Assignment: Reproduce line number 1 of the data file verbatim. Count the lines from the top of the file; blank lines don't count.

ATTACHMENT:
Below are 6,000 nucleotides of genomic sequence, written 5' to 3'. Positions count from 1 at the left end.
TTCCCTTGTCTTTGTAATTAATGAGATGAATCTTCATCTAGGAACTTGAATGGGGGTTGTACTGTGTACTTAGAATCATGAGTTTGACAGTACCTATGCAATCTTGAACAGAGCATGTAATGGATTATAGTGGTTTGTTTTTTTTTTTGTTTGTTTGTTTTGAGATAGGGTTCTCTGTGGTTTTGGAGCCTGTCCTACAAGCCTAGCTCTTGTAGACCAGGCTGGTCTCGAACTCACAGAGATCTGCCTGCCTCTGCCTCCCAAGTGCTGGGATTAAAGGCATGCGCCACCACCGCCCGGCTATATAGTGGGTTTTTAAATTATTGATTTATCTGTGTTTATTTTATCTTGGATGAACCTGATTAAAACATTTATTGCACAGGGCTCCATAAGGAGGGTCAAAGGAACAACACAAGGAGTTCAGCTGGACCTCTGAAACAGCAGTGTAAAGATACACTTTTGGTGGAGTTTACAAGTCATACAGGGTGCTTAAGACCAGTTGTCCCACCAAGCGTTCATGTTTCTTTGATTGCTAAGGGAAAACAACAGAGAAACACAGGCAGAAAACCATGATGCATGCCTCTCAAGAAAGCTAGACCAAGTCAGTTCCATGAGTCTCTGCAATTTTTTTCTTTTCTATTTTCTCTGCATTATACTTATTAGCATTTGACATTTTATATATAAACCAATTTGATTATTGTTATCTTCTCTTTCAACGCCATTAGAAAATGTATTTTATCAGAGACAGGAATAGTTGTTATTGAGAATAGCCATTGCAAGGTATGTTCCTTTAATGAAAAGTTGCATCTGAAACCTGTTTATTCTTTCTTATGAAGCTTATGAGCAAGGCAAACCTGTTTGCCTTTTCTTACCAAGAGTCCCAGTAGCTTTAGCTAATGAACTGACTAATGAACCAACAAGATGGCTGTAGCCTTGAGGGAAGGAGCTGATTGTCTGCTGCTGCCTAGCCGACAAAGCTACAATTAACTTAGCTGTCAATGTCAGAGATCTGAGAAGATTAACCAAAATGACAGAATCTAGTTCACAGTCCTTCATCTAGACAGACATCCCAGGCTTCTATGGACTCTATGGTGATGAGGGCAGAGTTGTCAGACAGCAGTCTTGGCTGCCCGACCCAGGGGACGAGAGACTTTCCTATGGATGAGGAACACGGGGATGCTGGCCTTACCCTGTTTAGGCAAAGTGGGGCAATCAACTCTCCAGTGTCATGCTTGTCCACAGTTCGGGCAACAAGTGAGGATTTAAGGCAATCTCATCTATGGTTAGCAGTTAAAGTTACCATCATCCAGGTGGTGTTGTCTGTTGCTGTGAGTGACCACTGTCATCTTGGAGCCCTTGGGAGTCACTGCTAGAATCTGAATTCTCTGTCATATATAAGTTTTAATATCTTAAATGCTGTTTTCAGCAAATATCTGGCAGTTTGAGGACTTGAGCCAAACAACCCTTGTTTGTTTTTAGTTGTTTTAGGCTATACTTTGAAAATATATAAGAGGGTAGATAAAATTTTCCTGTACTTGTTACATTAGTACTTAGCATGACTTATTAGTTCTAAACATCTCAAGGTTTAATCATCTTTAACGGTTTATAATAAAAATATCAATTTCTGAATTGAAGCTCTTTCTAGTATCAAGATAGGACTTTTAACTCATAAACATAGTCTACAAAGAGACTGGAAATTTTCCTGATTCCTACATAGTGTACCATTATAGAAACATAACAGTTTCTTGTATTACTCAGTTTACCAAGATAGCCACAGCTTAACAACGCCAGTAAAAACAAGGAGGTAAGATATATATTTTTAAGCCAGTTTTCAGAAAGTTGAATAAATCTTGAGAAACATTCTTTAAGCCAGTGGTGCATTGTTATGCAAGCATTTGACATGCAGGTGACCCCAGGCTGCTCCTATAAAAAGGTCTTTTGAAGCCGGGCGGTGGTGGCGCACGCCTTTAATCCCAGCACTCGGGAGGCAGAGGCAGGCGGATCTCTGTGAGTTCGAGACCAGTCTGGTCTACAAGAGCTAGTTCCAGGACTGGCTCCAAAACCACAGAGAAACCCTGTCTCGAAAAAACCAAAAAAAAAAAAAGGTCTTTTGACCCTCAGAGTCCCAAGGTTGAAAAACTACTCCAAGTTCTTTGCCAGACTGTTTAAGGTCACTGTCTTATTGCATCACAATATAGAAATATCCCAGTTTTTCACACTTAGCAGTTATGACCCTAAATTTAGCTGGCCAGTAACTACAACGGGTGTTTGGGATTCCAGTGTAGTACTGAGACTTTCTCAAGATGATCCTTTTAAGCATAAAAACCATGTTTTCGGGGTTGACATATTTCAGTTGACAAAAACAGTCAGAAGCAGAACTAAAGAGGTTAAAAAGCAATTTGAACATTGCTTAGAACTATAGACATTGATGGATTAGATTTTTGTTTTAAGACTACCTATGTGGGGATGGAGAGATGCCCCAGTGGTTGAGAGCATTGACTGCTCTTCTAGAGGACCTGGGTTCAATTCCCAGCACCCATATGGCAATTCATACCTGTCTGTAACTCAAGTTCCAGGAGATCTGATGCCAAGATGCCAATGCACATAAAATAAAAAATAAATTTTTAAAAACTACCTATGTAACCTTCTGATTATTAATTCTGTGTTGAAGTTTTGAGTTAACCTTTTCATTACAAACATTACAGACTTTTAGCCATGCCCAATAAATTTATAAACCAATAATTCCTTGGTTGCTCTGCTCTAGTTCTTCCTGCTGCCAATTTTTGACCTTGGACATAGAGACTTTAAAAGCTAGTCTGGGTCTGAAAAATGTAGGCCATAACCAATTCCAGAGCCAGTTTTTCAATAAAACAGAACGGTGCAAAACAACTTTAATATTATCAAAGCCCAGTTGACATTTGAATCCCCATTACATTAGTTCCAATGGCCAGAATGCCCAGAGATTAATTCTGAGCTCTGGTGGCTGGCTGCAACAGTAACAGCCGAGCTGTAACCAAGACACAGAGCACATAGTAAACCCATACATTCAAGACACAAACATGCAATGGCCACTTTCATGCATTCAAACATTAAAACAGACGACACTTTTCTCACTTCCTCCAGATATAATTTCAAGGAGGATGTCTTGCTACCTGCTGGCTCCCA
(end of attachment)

Below are 6,000 nucleotides of genomic sequence, written 5' to 3'. Positions count from 1 at the left end.